Between deciding, choice, selfishness, power, etc., there is no difference. All difference lies in how we use that selfishness. Like atomic energy, it has nothing good or bad about it. It is all about whether we are going to use this atomic energy to build medical devices or to build atomic bombs. The same energy can be applied to beneficial ends as to diabolical ends. And this resides simply in the values ​​that man has. And these values ​​are given by education, with which we come to lead to the real underlying problem: the educational one. Selfishness is neither good nor bad, it just is. What we must do is educate our children in the good use of that selfishness. That this selfishness is used to do all the good that is possible. In that this selfishness is used to love others, help them, and to love ourselves. That selfishness must be used to make that famous commandment to “Love your neighbor as yourself” come true. Note that the commandment does not say “Love your neighbor MORE than yourself.” No. She commands us to love our neighbor as we love ourselves. In the same way that we love ourselves. In such a way that the commandment presupposes that every individual loves himself first. So the commandment is clear when it says “Love your neighbor AS yourself”, in the same way, no more, no less. The commandment, in a word, recognizes selfishness as something inherent, essential and inherent to the human being. It does not deny it or reject it. He does not abhor him. It does not pass judgment on selfishness. It simply recognizes it as a reality, as a fact. You cannot work on the data, but if you can work on the content of that data. In such a way that the educational task will be to work on the content of that data and provide selfishness with noble ends and altruistic purposes.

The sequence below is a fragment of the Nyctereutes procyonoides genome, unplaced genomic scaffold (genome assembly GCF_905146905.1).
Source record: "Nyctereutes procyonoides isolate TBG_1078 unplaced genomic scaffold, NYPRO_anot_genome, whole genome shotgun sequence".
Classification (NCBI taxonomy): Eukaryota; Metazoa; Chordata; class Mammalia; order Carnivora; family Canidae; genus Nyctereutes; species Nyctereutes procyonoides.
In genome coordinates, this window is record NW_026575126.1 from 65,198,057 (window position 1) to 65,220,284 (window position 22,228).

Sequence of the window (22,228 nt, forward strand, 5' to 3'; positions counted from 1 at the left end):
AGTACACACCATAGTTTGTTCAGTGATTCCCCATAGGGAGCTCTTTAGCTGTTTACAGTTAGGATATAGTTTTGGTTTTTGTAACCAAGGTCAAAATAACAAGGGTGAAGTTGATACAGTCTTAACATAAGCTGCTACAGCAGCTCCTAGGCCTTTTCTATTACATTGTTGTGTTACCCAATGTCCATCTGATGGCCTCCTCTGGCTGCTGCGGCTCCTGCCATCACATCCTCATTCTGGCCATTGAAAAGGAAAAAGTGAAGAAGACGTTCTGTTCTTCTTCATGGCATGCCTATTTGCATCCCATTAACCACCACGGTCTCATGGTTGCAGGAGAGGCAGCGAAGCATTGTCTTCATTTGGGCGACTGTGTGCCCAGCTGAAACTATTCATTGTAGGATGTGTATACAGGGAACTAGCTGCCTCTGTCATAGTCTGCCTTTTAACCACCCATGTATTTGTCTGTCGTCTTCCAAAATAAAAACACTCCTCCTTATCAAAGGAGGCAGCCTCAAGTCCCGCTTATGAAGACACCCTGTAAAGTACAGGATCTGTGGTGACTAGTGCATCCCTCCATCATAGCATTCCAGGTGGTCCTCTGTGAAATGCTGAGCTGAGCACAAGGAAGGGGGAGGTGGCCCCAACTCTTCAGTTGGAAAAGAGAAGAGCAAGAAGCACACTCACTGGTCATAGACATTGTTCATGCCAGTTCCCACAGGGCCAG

This is why I also find Ayn Rand’s distinction between selfishness and altruism futile. And that’s why I say that selfishness can be altruistic, but it is not possible to speak instead of selfish selfishness because with that we are not saying anything in fact. Therefore, how easy it is for us to conclude that there is really no confrontation and contradiction between selfishness and altruism, even though we are aware that this will generate the criticism of many fanatical objectivists. My apologies to them (I know many personally) but I cannot agree with objectivism in that contrast that it makes between selfishness and altruism. Giving one’s life for another is as selfish as killing another.